How to Prepare

Separation throws you into unknown territory and can leave you feeling totally overwhelmed.

Let’s simplify things. Here is a brief overview of what happens, what you need to do and what help is available.

What happens at Mediation?

Identify Issues

Assisted Conversation

Confidential Chat With Mediator

Negotiation

Agreement/Conclusion

    1. You will each tell me what you consider the issues to be, and what you hope to achieve.
    2. We will set an agenda for the Mediation, which is the list of topics to discuss in the order you wish to discuss them.
    3. I will assist you to talk to each other as you explore each topic.
    4. I will speak to each of you privately.
    5. You will negotiate with the goal of coming to an agreement.

How do you prepare for Mediation?

What do you want to achieve from Mediation? Most importantly, you are doing this for your children, so what do they need? Think about the following:

    • The time your children will be spending with each parent, including living arrangements, term time, holiday time, and special occasions.
    • How decisions relating to your children’s education and medical treatment will be made.
    • What the changeovers will look like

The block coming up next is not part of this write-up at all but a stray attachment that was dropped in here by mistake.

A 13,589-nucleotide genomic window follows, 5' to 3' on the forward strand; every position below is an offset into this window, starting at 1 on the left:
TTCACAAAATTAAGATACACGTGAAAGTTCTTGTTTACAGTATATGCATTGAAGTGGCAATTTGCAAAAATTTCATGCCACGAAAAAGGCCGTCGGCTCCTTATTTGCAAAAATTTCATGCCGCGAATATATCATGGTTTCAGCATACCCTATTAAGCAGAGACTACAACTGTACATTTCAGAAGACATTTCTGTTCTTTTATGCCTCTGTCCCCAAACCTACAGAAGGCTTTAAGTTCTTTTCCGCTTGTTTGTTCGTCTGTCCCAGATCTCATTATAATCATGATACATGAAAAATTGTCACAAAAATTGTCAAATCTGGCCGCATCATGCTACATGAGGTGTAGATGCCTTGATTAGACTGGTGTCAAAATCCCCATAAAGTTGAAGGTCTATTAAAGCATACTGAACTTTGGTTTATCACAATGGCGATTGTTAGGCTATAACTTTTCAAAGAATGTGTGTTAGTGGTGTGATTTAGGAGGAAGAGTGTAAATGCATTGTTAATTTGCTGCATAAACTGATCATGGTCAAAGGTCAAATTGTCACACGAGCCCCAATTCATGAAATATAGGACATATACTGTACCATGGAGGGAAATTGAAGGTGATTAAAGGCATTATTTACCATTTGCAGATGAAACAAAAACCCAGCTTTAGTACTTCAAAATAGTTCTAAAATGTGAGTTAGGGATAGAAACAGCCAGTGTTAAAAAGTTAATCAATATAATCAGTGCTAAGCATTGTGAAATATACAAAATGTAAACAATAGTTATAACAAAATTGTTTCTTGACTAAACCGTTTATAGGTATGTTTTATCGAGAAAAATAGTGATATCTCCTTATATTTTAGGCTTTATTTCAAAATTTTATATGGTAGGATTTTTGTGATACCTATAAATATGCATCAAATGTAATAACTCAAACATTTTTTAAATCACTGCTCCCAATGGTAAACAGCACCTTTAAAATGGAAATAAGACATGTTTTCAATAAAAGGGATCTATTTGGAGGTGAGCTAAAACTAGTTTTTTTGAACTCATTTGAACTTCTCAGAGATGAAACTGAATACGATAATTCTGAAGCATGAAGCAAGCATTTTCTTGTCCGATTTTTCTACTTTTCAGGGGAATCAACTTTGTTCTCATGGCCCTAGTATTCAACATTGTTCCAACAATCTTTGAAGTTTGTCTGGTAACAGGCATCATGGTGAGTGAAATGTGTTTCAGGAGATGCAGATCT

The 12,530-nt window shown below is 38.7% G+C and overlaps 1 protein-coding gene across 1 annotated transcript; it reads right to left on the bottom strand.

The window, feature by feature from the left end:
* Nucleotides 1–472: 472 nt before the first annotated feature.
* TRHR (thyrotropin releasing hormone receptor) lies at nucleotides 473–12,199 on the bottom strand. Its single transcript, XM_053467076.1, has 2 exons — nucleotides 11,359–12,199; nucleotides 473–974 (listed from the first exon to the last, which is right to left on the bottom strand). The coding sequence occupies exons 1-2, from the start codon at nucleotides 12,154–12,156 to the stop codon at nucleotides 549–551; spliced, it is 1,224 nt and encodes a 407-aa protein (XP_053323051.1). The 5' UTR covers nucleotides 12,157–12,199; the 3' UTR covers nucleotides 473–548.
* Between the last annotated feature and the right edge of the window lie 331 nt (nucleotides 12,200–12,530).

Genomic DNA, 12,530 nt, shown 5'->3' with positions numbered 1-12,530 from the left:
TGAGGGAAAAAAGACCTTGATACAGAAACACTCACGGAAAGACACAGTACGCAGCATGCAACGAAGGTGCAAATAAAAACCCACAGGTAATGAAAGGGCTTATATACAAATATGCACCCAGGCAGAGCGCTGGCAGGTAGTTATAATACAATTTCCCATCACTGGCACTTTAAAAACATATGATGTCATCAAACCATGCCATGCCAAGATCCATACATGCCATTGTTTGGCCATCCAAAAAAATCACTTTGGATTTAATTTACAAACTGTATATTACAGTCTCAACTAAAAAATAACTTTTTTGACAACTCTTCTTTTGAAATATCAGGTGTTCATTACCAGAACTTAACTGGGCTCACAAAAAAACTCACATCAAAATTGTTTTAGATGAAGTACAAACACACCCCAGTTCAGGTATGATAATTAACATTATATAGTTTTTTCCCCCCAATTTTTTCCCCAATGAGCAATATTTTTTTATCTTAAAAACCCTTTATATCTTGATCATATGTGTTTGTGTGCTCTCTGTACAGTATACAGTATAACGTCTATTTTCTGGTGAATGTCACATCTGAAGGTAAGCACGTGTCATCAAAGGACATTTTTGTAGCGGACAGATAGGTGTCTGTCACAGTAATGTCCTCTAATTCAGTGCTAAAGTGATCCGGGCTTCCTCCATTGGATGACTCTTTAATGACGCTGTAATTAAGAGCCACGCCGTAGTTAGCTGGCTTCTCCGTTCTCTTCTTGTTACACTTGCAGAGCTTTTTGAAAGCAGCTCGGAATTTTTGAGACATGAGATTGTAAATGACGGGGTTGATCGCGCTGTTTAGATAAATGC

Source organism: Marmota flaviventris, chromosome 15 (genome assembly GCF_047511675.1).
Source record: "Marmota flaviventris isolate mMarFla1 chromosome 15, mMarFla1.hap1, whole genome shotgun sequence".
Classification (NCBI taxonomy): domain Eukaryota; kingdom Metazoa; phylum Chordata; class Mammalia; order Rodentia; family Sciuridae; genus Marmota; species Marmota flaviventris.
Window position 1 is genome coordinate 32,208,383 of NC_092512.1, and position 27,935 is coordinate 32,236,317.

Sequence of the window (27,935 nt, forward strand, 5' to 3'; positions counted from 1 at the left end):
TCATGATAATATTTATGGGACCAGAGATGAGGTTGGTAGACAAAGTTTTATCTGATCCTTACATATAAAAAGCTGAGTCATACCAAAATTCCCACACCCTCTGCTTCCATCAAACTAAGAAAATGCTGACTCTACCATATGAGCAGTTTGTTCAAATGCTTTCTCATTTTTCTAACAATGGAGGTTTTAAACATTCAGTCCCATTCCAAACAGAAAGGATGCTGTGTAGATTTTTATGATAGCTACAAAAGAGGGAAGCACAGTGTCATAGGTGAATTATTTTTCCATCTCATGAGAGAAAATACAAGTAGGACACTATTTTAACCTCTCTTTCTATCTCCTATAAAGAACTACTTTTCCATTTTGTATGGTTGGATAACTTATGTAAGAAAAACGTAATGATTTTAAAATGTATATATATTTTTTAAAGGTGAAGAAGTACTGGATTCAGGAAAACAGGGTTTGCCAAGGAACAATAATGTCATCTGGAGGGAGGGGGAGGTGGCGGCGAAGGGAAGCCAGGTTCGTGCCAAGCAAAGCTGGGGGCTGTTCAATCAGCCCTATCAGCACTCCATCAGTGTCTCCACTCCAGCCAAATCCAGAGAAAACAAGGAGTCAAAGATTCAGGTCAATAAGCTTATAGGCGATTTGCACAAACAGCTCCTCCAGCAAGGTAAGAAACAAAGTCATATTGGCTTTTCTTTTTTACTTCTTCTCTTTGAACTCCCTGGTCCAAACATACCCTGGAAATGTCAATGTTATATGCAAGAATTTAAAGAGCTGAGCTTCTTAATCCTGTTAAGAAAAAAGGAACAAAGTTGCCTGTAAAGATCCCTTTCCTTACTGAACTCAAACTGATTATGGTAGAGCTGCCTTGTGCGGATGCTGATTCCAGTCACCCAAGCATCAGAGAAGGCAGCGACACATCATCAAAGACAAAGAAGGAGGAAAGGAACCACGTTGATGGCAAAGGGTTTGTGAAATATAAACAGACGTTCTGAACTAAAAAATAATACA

• How the children will be financially supported – who will pay for what?
    • How the children will be disciplined at each household
    • What extracurricular activities the children will be doing

Obtaining legal advice will help you to understand:

  • Your rights as a parent
  • Your children’s rights
  • How the court would consider your matter
  • What parenting arrangements can/should be made
  • What type of agreements can be entered into 
  • What happens if an agreement cannot be reached

Free legal advice is available from the following bodies:

4324 5611

1300 888 529

1800 050 321

Local solicitors:

4343 3000

4302 0162

4350 3333

Has your family experienced family violence?

What is family violence?

Section 4AB of the Family Law Act (Cth) 1975 defines family violence as violent, threatening or other behaviour by a person that coerces or controls a member of the person’s family or causes the family member to be fearful. This section goes on to provide examples of behaviour that would be considered ‘family violence’.

Where to seek help

Are you struggling to mentally cope with the separation?

1800 187 263

4363 6600

131 114

Parenting is hard, parenting after separation is harder - would you like help?

Parenting Courses

Interrelate

  • Building Connections
  • Circle Of Security
  • Parents Not Partners

Relationships Australia

  • Parenting After Separation: Focus On Kids
  • Tuning Into Teens
  • Bringing Up Great Kids

 

How Are Your Children Coping? 

Be Informed – Readings And Videos:

 

Helpful Websites:

Culturally And Linguistically Diverse (CALD) services

If English is not the language spoken in your home, if you would like your cultural heritage acknowledged, if you would like alterations made to the Mediation process or if you would like any other support relating to your cultural identity, please let us know.

Helpful CALD services:

4343 1888

9332 9710

What happens if your matter can’t be resolved at Mediation?

Upon request, I can issue s60i certificates. This certificate enables you to commence legal proceedings to progress your matter through the Family Court.